Justices Weigh Appeal Of Inmate Convicted Of Killing North Fla. Correctional Officer

May 5, 2015

Credit MGN Online

Florida Supreme Court Justices are weighing the appeal of a death row inmate convicted of killing a north Florida correctional officer a few years ago.

What’s not in dispute is Death Row Inmate Richard Franklin killing Columbia Correctional Institution officer Ruben Thomas, says Nada Carey—Franklin’s attorney.

What is, she says, is whether it was cold, calculated, premeditated murder. Carey says the evidence doesn’t suggest Franklin had any intention of killing Thomas. She adds the only thing on his mind was to stop Thomas from continually cursing at him and treating him badly.

“The issue here is what was his motive,” asked Carey. “This is a personal beef. This man was treating him in a humiliating way.”

But, some Supreme Court justices, like Peggy Quince, didn’t appear convinced.

“He obviously had some plan,” stated Quince. “You [Carey] yourself had said that the officer has now left the cell, and has gone down the steps. He [Franklin] now outfits himself with this homemade shank, follows the officer, stabs him, gets through this little door, and continues to stab him as he’s getting through the second door, he continues to stab him.”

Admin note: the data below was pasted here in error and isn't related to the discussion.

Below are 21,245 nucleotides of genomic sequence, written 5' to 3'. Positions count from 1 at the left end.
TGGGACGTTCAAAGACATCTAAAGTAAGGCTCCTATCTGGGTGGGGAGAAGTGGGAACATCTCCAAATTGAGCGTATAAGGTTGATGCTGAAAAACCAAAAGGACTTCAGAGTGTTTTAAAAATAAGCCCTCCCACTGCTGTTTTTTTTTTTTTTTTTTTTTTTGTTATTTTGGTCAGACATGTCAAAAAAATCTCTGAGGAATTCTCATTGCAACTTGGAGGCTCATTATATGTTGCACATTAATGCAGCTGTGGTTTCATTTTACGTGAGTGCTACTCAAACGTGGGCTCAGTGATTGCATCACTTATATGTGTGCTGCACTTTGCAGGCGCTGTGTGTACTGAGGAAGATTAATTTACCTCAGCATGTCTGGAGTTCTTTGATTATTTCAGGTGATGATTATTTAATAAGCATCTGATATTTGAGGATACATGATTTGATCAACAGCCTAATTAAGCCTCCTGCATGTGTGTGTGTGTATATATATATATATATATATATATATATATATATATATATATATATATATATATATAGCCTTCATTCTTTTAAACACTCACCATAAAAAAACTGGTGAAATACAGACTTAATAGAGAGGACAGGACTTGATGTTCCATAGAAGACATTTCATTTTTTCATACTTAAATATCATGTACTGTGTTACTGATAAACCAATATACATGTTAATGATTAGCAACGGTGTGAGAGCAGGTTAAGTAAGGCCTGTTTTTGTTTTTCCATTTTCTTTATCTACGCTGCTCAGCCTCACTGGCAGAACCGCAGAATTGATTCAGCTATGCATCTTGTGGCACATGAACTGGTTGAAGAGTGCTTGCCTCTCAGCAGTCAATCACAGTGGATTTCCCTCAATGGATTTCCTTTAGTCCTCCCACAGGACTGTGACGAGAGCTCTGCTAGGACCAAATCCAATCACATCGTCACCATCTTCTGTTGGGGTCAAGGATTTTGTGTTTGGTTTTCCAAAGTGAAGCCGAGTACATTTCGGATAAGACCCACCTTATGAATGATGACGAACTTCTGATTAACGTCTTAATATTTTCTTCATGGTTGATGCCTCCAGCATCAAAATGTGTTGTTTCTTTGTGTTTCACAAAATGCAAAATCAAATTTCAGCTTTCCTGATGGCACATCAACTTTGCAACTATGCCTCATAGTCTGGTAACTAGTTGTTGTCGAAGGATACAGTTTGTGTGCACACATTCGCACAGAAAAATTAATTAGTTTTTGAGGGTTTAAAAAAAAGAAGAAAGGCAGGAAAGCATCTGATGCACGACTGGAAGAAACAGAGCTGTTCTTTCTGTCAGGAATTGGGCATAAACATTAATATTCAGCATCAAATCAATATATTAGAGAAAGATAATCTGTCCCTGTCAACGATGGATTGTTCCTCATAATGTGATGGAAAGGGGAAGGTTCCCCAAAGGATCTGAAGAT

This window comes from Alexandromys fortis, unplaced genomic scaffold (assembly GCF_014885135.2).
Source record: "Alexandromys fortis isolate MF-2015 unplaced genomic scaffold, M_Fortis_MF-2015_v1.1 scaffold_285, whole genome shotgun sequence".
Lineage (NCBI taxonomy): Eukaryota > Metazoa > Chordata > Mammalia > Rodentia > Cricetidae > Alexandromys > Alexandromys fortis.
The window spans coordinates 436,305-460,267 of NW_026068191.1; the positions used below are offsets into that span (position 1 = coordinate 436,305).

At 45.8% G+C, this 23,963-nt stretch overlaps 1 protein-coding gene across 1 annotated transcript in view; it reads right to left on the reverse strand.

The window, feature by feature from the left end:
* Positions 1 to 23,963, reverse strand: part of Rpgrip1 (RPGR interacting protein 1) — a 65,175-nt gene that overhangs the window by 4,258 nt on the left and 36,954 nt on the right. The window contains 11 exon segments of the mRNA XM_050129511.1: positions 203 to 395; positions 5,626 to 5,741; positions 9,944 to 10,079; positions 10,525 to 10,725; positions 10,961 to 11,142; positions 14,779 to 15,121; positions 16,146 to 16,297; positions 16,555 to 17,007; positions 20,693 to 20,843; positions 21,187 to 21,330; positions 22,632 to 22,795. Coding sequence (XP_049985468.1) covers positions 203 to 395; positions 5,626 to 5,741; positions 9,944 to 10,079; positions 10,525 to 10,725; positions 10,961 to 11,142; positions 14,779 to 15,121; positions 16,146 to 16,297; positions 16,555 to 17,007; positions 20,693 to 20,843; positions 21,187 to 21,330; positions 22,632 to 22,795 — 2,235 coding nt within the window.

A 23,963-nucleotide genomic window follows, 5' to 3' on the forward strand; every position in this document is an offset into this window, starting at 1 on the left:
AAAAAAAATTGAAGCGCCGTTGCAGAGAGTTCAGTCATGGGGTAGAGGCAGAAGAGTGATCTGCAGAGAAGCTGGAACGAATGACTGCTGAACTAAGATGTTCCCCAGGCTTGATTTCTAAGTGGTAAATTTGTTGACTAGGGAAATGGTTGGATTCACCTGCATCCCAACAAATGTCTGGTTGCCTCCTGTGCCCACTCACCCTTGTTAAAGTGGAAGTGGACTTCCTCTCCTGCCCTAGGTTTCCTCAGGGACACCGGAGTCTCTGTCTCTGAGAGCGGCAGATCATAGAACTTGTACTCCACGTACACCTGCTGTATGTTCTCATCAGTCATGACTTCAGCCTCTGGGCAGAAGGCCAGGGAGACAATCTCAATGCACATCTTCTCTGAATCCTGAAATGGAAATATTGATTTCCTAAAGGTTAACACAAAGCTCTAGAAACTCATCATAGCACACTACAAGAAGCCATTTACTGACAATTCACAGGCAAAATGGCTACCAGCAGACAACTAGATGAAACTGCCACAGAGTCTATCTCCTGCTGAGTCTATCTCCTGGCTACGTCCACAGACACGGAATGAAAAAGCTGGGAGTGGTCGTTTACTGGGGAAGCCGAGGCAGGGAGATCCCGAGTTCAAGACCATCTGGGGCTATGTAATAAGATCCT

But, Carey says the Justices need to take into account Franklin’s mental state, at the time—adding it was just supposed to be a scuffle.

“It’s reasonable for someone like Mr. Franklin—who has a 73 IQ, has the mental age of 13-year-old, he’s brain damaged, acts on impulse,” Carey replied. “The court’s well aware these are all the attributes of someone of his characteristics. This was impulsive. It was rash. He’s thinking I’m going to chase him down the hall, and he’s thinking ‘I got him.’”

But, Assistant Attorney General Patrick Delaney representing the state disagrees. He contends Thomas “carefully planned” the killing of Thomas.

“The fatal blow had been inflicted, and Sgt. Thomas falls to the ground…Franklin turns around to all the inmates gathered at the glass, and makes a throat-slashing motion with his right hand,” said Delaney. “That tells us his intent. His intent was to stab Sgt. Thomas until he thought he was dead. It was immediate, right afterwards. He wouldn’t have stopped stabbing him, until he fell. And, that’s exactly what happened.”

Meanwhile, the Justices also weighed the case of another death row inmate, convicted of fatally stabbing a woman in Escambia County. Willie Hodges, an Alabama man, is also a suspected serial killer.

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